Bad Movies We Love: Days of Thunder
Did Nicole Kidman think she was going to simper through award season without the "Bad Movies We Love" treatment? Eyes wide shut, indeed, lambs. Though we're all excited for the million and one laughs of Rabbit Hole (which I keep mistakenly calling The Velveteen Child-Slaying), it can't possibly compare to the fun of Nicole's 1990 quest into NASCAR cinema, Days of Thunder. It stars her nephew Tom Cruise, too.
Remember TBS Superstation? Well, TBS Superstation played Days of Thunder every Saturday in the '90s, so that should prepare you for the glamor at hand. Programmers believed the film blended seamlessly with reruns of Highway to Heaven and weightlifting highlights from the Goodwill Games, and those programmers were truth-tellers.
Look at this movie. While other important 1990 champions like Cary Elwes, Michael Rooker, and Randy Quaid (pre-Hollywood Star Whackers) co-star in roles I don't care to discuss, this movie stars America's favorite and most logical couple: Lestat and Virginia Woolf.
Tom Cruise plays a race car prodigy named Cole Trickle. Stellar. Sometimes when Cole drives his race car, his enemies bump him on the track and force him to careen into walls, curse himself, and visit the hospital. "You're glib!" he yells at nay-saying paramedics. His main doctor (Nicole Kidman) is a professional Australian thang named Claire Lewicki. Cole and Claire start their relationship on an awkward note because Cole believes his crew chief Harry (Bad Movie We Love regular Poor Robert Duvall) hired Claire to be a fake, sexy-stripper doctor. Pretty insulting! Later, she'll get back at Cole by wearing a pantsuit that is taller than he is.
Take that, Trickle. Lo and behold, the two begin a romantic relationship. Cole impresses her by explaining the dynamics of NASCAR using a couple of Sweet-N-Low packets and her trembling calves. This is the kind of romance that impresses Superstation viewers.
Soon, Claire makes the dumb decision (during sex) to ask why Cole loves being a race-car bandit. His response trumps the career of Maya Angelou: "The speed, the control. Knowing that I can control something that's out of control." I know why the caged Cole breeds: Because the control levels are getting hornily mixed up in here.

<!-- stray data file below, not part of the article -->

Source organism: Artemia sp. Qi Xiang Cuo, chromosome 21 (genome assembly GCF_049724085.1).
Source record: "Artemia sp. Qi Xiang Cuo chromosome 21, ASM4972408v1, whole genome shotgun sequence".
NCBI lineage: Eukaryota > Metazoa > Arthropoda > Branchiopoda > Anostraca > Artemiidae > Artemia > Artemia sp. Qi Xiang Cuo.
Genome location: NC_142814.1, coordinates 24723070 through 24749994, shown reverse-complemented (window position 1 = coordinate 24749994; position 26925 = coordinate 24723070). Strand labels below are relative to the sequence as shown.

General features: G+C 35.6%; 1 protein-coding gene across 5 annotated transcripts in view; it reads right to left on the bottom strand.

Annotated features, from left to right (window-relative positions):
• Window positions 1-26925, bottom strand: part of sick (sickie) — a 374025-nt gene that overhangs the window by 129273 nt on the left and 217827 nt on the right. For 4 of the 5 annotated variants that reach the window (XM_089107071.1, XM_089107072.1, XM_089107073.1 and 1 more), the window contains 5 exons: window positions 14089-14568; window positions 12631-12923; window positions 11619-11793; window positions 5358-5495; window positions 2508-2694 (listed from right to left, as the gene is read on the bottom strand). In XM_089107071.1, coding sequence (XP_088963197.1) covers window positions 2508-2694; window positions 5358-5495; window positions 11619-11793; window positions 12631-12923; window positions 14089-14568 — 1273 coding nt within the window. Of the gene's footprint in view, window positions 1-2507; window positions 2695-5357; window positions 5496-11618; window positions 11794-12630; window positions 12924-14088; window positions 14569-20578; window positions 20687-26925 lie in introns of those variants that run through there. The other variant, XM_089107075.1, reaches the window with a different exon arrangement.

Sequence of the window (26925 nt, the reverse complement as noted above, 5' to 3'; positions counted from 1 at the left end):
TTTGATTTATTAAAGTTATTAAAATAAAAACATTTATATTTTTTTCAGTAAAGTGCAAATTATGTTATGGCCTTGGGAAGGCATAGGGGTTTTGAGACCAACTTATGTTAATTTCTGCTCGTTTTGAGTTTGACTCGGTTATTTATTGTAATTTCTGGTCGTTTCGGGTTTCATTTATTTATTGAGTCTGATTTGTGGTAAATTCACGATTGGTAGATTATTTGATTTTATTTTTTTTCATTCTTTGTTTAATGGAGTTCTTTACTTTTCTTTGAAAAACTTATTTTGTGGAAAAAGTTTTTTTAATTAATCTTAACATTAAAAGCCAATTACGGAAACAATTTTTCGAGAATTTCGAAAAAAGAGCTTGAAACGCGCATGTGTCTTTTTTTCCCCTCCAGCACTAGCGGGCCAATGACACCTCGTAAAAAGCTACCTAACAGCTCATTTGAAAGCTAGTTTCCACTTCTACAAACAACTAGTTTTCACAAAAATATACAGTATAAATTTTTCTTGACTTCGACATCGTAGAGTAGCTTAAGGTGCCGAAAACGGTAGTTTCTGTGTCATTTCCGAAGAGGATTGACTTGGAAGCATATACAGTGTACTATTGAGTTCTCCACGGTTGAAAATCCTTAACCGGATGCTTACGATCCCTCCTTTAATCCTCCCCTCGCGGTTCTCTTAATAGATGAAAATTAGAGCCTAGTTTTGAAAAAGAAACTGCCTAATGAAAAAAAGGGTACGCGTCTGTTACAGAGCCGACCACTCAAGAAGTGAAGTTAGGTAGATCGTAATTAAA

But heaven ends and Claire and Cole start to fight. Once, when Cole is chasing down a random cab driver for some great reason, Claire pleads with him to stop. She's in the car too, clawing at the passenger's side and hurting for a meaty script like Batman Forever to save her. This is when she unleashes the film's most memorable passage: "Let me out of the car, Cole! Let me out of the car!" she pleads. "Let me out of the car, Cole! Let me out of the car! Let me out of the car!"
Haha. I'd like to delve on Cole and Claire's boring courtship and extemporaneous poetry some more, but the lovable part of Days of Thunder is its incessant NASCAR lingo and slang. One unhelpful member of Team Cole offers the following criticism after a race: "We end up looking like a monkey f*cking a football out there!" That's just the beginning, guys.
Poor Robert Duvall hollers once, "That's one too many roosters in the hen house!" But wait. Cole's arch-nemesis tops him with this zinger during the big climactic race, "That boy don't have the balls to pass me on the outside!" Pretty clever. But best yet, after Cole wins the race and shames his opponents, he has this meaningful dialogue with Poor Robert Duvall (henceforth known as P.R.D.).
Cole: "Are you going to be able to walk, or am I going to have to carry you?"
P.R.D.: "To where?"
Cole: "Victory Lane."
With love trickling from their eyes, the movie ends with that smashing quip. TBS Superstation: Where Movies Talk Like John Mellencamp Songs (And You Better Love It).
What else do you need to know? Days of Thunder is a by-the-book sports film that reiterates the plot and characters of Top Gun, but for a demographic that considers the Daytona 500 a bigger visual feast than fighter piloting. It's trashy, predictable, and titled Days of Thunder. You're in love, and you don't want Cole to let you out of the car. Wave a checkered flag over your convulsing loins.
(Also, there's a moment in the movie when Cole asks Claire, "How tall are you?" Ha! The screenwriters were Team Anti-Cole/Xenu all along. Sigh. Love them. They'd totally watch Highway to Heaven reruns with us.)